- Google Increases Search Analytics API Requests 5x: And another quick note, Google has updated its Search Console Search Analytics API to “support the retrieval of 25,000 rows of data per request, up from a previous limit of 5,000 rows per request,” as well as “increasing the number of rows that can be returned per request”, adding 16 months of data to the API. If this is of any interest to you, Google has a guide on how to use the API without exceeding quotas.
- Go Adds Modules in Go 1.11: The next version of the popular Google-backed, open-source language Go will get modules in Go 1.11. The release is expected in the next month and will add experimental support for “modules”, according to the story in JaxEnter. Citing a thread on the Go Google Group, and a trial run by Heptio staff engineer Dave Cheney, the story explains that modules will be supported by the main repo and will make it possible “to work on your modules, wherever you like, without setting an environment variable or following a predefined location.” According to Cheney, “With Go 1.11 and modules you can write your Go modules anywhere you like [and] you’re no longer forced into having one copy of a project checked out in a specific subdirectory of your $GOPATH.”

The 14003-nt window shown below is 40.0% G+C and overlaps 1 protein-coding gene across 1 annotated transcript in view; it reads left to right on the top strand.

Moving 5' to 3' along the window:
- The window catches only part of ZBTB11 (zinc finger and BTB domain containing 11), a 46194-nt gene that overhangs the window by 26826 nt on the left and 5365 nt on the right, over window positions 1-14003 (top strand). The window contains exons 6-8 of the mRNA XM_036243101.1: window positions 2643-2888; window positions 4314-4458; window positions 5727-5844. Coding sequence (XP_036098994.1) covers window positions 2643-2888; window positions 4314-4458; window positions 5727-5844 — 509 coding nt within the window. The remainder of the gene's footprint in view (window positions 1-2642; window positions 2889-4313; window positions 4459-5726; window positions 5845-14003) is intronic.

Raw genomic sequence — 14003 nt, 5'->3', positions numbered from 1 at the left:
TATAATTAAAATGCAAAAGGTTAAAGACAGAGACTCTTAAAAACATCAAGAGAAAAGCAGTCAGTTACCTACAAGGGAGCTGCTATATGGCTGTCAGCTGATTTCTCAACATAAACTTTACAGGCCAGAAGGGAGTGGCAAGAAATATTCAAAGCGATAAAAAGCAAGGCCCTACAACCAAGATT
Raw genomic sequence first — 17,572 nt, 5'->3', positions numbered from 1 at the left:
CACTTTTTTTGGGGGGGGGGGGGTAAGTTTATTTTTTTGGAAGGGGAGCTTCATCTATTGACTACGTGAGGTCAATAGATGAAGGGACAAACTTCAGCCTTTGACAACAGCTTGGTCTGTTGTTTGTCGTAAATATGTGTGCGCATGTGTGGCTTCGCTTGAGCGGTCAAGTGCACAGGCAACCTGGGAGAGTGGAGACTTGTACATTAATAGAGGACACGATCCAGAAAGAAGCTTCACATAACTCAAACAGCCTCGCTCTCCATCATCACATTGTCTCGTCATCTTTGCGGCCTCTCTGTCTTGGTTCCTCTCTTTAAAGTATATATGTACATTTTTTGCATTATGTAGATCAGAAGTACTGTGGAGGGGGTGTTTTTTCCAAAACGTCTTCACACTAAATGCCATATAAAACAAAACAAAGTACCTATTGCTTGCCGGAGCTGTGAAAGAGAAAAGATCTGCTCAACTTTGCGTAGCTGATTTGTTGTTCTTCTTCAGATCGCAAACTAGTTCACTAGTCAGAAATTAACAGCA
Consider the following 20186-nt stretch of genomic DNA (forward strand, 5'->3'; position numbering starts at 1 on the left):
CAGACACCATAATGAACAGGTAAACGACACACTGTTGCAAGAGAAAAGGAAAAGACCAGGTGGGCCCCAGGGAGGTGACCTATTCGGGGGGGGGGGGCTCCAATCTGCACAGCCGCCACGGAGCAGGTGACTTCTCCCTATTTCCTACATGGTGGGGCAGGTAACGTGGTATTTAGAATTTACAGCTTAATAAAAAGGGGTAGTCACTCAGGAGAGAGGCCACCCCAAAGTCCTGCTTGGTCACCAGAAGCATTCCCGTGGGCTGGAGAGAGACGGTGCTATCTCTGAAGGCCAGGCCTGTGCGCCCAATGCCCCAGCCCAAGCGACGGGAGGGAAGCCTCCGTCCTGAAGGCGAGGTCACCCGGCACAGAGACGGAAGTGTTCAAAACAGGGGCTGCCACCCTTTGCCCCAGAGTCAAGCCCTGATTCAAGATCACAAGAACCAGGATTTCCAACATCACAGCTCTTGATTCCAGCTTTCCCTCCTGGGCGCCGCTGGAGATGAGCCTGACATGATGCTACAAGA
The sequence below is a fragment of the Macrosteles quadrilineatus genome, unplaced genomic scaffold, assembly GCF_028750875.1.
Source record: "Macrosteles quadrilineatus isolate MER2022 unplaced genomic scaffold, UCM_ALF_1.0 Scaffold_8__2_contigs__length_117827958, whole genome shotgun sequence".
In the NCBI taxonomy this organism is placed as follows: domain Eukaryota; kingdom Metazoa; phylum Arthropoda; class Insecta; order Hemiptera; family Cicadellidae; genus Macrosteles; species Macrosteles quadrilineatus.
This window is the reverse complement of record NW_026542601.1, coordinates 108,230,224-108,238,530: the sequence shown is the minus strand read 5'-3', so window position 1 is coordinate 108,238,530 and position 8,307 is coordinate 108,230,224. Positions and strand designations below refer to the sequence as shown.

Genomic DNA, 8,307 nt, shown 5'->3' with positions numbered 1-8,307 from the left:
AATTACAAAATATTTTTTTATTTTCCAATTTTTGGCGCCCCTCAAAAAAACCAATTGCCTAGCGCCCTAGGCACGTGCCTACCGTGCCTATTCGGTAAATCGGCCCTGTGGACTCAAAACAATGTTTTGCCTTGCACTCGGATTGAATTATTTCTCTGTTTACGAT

- Python’s Empty Throne: As we noted last week, Python’s “Benevolent Dictator For Life” (BDFL) Guido van Rossum announced he would be taking a “permanent vacation” after a particularly divisive debate over the adoption of a PEP (Python Enhancement Proposal). In the announcement, van Rossum said that he would not appoint a successor, and this week JaxEnter takes a look at the discussion among core Python developers in the time since, asking if there will be a new BDFL or if a democracy will be the best option moving forward. Options currently on the discussion table currently include moving to “’majority wins vote’, dictator per PEP, a triumvirate of ruling elders, or another dictator that will make all the sole choices.”
Give an AI a fish, and it can identify that fish forever. Give an AI a fishing rod, and it can identify that fishing rod forever.
~Ancient supervized learning classification maxim
— Eirini Malliaraki (@irinimalliaraki) July 17, 2018